Information War Essay, Research Paper
Throughout history, at least since the late 60s and early 70s, computer hackers have broken into computer systems with much authority. Some of these attacks have caused people problems and sometimes, companies millions of dollars. It is an ongoing battle between the two, and with the internet becoming more popular each and every day (more than 50 million online worldwide), it is crucial for those companies to keep their valuable information safe (Web Psychos 23). Brace yourself for perhaps the largest and most complicated war of all times. Prepare to enter a new era of information warfare. The term “hack” was originally used to describe an elegant or clever programming trick which made computers do what they weren t supposed to do. The people that performed these deceiving tricks were coined the name “hackers”. Hackers started out in the early 1970s with simple, harmless hacks which usually did not do any damage to a companies computer system. Hacking was a prestigious skill, and they wanted to be noticed. These hackers only wanted to learn more about the systems and how they worked. They would usually do minute things such as displaying a message on a company administrator s computer saying, “Ha, Ha, Ha. I just broke into your system!” (Info Warfare) By the late 70s, however, a new breed of hackers had evolved. These hackers are now called today s information warriors. When these hackers hit the networks, they wanted to do more than tiptoe into the system and leave a message. They deleted or altered important data, or sometimes caused the system to crash. In doing so, they threw the first punch that started the information war. Hackers could not only create much chaos in a company, but also make a lot of money by doing it. They could spy on companies confidential data and turn around and sell it to that companies competitor for a large amount of money. A prime example of this would be a notorious German hacker ring that made headlines in the early 90s by breaking into NASA computers looking for salable defense secrets. Another example would be the story of Mark Rifkin, a Security Pacific Bank consultant. He transferred small amounts of money to a New York account until it totaled $10.2 million. If it were not for his boasting of the heist, he would have gotten away with transferring it all to a Swiss account (Info Warfare 210). They didn t get away with it; however, they did spark the public to take notice of hacking. (Web Psychos) If a professional hacker wanted to convert and hack legally, they could simply get caught by the company. The company then would sometimes employ that hacker. They would have the hacker break-in to the company s own system. The company could then take counter measures against future hacks with the knowledge from the hacker. One convert is Ian Murphy, who makes over $500,000 a year doing this for corporate America (Info Warfare). Hackers are not always the professional businessmen of America. In fact, most hackers are males between the age of 12 and 28. Some other characteristics may include things such as: smart but do not apply themselves or their skills in school, misfits and behavioral problems, often misunderstood by others, usually originate from a dysfunctional family, and of course, they can t get a date. (Info Warfare)Hackers cause companies to lose millions of dollars each year. It is mandatory for companies to keep them out of confidential data and everything else. First though, they must learn how they do it. Hackers must first get into the system. They do this by logging on to a computer in a company through a modem. Finding a modem s phone number sounds hard, but it really isn t. Today s information warriors use a software called a “war dialer”. This software dials a list of phone numbers the user gives (such as 482-0000 to 482-9999). When it contacts a modem, it sends back a phone call saying it received it. This identifies the modem and the number to reach it. A hacker now has access to that computer s programs; however, the programs and files are most likely protected by a user ID and a password. (Nord Interview)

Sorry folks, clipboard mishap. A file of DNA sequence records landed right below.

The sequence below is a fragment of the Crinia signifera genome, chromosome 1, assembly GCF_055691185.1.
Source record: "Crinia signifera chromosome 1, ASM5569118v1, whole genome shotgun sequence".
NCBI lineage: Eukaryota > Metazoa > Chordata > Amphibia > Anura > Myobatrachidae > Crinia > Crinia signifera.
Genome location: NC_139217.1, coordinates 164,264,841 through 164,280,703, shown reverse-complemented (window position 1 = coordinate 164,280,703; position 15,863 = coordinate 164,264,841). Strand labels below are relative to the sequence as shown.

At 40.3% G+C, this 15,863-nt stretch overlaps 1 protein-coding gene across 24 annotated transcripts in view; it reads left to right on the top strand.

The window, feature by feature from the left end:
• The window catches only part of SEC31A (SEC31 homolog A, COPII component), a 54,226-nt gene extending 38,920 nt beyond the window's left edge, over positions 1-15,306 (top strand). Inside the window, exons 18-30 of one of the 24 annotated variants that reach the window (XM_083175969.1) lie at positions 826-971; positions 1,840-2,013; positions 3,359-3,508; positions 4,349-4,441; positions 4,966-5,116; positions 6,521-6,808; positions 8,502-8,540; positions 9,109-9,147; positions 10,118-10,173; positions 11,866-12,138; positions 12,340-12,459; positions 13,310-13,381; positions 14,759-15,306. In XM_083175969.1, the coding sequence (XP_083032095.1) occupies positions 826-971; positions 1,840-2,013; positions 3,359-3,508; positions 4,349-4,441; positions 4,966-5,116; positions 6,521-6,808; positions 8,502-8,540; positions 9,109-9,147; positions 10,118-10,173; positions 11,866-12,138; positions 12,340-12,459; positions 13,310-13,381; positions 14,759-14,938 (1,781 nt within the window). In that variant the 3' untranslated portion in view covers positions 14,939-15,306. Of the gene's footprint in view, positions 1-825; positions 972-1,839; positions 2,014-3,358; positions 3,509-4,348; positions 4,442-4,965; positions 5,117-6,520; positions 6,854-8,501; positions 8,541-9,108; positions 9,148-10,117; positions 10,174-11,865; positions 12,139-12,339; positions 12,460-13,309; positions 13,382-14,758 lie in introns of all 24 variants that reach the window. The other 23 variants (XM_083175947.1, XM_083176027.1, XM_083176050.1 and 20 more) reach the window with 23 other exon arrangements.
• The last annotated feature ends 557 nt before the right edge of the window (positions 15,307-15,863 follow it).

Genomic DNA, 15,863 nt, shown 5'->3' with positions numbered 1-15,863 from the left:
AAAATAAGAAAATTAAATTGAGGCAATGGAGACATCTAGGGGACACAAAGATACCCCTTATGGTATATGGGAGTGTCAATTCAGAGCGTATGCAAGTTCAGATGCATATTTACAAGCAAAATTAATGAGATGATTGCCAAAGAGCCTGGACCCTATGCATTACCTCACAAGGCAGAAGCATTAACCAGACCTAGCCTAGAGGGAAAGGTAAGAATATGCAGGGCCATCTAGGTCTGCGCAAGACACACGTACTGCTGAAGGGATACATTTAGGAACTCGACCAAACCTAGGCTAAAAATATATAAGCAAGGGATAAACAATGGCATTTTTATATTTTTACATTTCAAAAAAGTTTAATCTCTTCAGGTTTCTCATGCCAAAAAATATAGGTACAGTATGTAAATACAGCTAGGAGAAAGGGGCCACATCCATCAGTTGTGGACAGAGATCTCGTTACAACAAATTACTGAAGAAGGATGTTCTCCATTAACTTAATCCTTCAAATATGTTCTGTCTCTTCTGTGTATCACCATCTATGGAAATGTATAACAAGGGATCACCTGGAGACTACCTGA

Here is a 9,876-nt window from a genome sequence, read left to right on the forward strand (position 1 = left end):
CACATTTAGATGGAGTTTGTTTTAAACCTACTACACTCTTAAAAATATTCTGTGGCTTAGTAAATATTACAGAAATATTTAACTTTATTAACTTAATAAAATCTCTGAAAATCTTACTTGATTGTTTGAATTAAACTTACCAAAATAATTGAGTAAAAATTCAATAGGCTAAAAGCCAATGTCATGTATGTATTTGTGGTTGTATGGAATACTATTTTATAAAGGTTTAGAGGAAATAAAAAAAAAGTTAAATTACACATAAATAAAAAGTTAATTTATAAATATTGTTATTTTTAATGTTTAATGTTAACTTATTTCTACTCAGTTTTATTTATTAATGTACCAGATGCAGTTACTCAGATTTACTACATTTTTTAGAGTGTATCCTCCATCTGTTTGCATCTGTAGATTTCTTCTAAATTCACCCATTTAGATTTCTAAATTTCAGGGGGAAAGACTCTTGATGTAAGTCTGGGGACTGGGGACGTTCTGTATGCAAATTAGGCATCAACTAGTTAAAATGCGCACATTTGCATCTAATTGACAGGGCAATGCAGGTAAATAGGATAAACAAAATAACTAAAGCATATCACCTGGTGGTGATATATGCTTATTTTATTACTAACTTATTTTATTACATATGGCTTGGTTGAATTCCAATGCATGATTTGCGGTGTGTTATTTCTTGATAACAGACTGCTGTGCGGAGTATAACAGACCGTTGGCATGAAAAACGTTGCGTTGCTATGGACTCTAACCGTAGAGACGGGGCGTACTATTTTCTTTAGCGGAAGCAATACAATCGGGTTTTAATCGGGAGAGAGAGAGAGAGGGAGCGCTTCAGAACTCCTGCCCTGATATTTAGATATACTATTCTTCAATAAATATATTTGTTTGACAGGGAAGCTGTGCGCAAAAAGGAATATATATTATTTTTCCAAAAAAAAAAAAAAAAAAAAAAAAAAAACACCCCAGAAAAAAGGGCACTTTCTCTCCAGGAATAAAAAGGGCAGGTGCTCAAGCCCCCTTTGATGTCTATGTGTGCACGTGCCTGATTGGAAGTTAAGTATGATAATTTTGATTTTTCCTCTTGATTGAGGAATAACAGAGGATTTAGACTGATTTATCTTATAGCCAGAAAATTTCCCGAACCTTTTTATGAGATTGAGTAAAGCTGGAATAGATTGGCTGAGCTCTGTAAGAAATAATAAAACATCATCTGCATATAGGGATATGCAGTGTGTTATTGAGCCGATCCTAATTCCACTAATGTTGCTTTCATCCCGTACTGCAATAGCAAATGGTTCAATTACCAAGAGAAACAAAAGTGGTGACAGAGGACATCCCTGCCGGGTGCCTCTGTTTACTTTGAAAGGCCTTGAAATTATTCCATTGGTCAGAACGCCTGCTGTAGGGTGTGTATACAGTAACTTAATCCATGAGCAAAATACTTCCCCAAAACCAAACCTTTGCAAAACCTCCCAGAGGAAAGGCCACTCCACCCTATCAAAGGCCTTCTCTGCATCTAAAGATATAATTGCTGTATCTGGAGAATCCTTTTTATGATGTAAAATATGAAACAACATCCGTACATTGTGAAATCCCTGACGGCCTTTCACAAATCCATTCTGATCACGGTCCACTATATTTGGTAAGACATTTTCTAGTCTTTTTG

Passwords and passphrases are the first line of defense against computer hacks (passphrases are similar to passwords but are phrases of words. Instead of just continuous letters or numbers, they are a phrase of words with spaces in between them such as “My blue dog is bright red.”) A password is the computer s way of identifying the user. If the password typed in matches the one on the computer s file, the user is logged in. If a hacker would try to log into the account and supply the wrong password several times in succession, the account can be locked. A locked account is useless unless unlocked by a system administrator. This locking method doesn t allow one to try to guess a password, and it also will notify the company that someone has tried to break in to the account. (Practical Sec 26)One way a hacker could get the ID or password is from the companies trash. This is known as “dumpster diving”. Often, careless workers will right down passwords on stationaries. By doing so, they have given whoever sees it as much access as what they have. Although it is pretty dirty to do, dumpster diving isn t illegal and many companies do it to the competition for other reasons. (Nord Interview)Another way to get a password is by guessing. Hackers don t sit down and just start punching in passwords, but they let their computer do it for them. Their computers make the phone calls and try the passwords, automatically redialing when they become disconnected. Even a simple home computer with a good password guessing program can try thousands of passwords in less than a day s time. (Practical Sec 32) In almost every computer system, there is at least one “Joe” account. A Joe account is an account where the username and password are the same. A hacker can get into almost any system by simply checking every account to see if it is a Joe account. This is one reason for companies not to make a list of all of the usernames available to the public. The usernames should also be shredded in fear of dumpster diving. (Practical Sec 34)Since passwords are the backbone of computer security, selecting a right password is crucial. One should not choose a password that is as follows: your name or anyone you know, simple patterns of letters on the keyboard, like qwerty, or basically any word in English or foreign dictionaries. These are easy for someone or a software to detect. Not only is selecting a good password important, but so is changing them regularly. Some security systems contain a mobile electronic card that one carries with them. This card displays a new password for that user every 15-20 seconds! (Practical Sec)There is no sure way for companies to be safe from the onslaught of hackers menacing pranks, but with the right security measures, the chances of being hacked into are minimal. Hackers have shown the chinks in the electronic armor. They have penetrated the establishment s technocastle and crossed the moat with little resistance, but as professional hackers, it is their job. Again, with the world becoming more technological, and more information being stored onto computers, the information war gets worse. Who will win? Nobody knows.